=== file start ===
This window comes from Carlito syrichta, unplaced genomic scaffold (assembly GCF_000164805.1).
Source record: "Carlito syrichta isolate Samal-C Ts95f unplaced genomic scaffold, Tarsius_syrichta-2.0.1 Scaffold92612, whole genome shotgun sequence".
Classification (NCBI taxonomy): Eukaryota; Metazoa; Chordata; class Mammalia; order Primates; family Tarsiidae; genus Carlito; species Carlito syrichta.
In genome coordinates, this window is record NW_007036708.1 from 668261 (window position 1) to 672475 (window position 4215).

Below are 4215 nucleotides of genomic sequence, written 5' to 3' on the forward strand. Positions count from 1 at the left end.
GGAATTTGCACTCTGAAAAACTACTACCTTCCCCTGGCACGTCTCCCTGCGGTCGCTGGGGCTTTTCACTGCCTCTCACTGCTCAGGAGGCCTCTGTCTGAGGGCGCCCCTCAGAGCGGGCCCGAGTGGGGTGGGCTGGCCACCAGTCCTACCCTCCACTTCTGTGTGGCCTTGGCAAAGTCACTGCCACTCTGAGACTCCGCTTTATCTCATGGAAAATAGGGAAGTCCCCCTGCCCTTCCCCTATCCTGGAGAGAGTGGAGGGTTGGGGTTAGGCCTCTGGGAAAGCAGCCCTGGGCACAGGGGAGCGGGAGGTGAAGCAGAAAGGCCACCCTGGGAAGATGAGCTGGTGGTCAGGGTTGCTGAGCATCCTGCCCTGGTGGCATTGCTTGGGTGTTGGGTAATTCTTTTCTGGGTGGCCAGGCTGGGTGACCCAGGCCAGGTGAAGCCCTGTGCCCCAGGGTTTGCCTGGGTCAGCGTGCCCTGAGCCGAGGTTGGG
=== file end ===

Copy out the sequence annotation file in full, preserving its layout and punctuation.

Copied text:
This window comes from Carlito syrichta, unplaced genomic scaffold (assembly GCF_000164805.1).
Source record: "Carlito syrichta isolate Samal-C Ts95f unplaced genomic scaffold, Tarsius_syrichta-2.0.1 Scaffold92612, whole genome shotgun sequence".
Classification (NCBI taxonomy): Eukaryota; Metazoa; Chordata; class Mammalia; order Primates; family Tarsiidae; genus Carlito; species Carlito syrichta.
In genome coordinates, this window is record NW_007036708.1 from 668261 (window position 1) to 672475 (window position 4215).

Below are 4215 nucleotides of genomic sequence, written 5' to 3' on the forward strand. Positions count from 1 at the left end.
GGAATTTGCACTCTGAAAAACTACTACCTTCCCCTGGCACGTCTCCCTGCGGTCGCTGGGGCTTTTCACTGCCTCTCACTGCTCAGGAGGCCTCTGTCTGAGGGCGCCCCTCAGAGCGGGCCCGAGTGGGGTGGGCTGGCCACCAGTCCTACCCTCCACTTCTGTGTGGCCTTGGCAAAGTCACTGCCACTCTGAGACTCCGCTTTATCTCATGGAAAATAGGGAAGTCCCCCTGCCCTTCCCCTATCCTGGAGAGAGTGGAGGGTTGGGGTTAGGCCTCTGGGAAAGCAGCCCTGGGCACAGGGGAGCGGGAGGTGAAGCAGAAAGGCCACCCTGGGAAGATGAGCTGGTGGTCAGGGTTGCTGAGCATCCTGCCCTGGTGGCATTGCTTGGGTGTTGGGTAATTCTTTTCTGGGTGGCCAGGCTGGGTGACCCAGGCCAGGTGAAGCCCTGTGCCCCAGGGTTTGCCTGGGTCAGCGTGCCCTGAGCCGAGGTTGGG